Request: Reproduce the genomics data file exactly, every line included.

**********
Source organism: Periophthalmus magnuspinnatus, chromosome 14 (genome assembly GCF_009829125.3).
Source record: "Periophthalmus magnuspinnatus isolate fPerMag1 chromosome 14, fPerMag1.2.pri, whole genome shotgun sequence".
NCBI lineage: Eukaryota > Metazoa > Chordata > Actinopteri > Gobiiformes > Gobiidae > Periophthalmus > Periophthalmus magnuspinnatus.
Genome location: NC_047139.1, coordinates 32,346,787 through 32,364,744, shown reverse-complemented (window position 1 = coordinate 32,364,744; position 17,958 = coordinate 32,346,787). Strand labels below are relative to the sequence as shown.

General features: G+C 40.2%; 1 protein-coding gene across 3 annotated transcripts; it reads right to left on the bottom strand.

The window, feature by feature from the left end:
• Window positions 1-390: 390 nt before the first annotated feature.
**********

Source organism: Periophthalmus magnuspinnatus, chromosome 14 (genome assembly GCF_009829125.3).
Source record: "Periophthalmus magnuspinnatus isolate fPerMag1 chromosome 14, fPerMag1.2.pri, whole genome shotgun sequence".
NCBI lineage: Eukaryota > Metazoa > Chordata > Actinopteri > Gobiiformes > Gobiidae > Periophthalmus > Periophthalmus magnuspinnatus.
Genome location: NC_047139.1, coordinates 32,346,787 through 32,364,744, shown reverse-complemented (window position 1 = coordinate 32,364,744; position 17,958 = coordinate 32,346,787). Strand labels below are relative to the sequence as shown.

General features: G+C 40.2%; 1 protein-coding gene across 3 annotated transcripts; it reads right to left on the bottom strand.

The window, feature by feature from the left end:
• Window positions 1-390: 390 nt before the first annotated feature.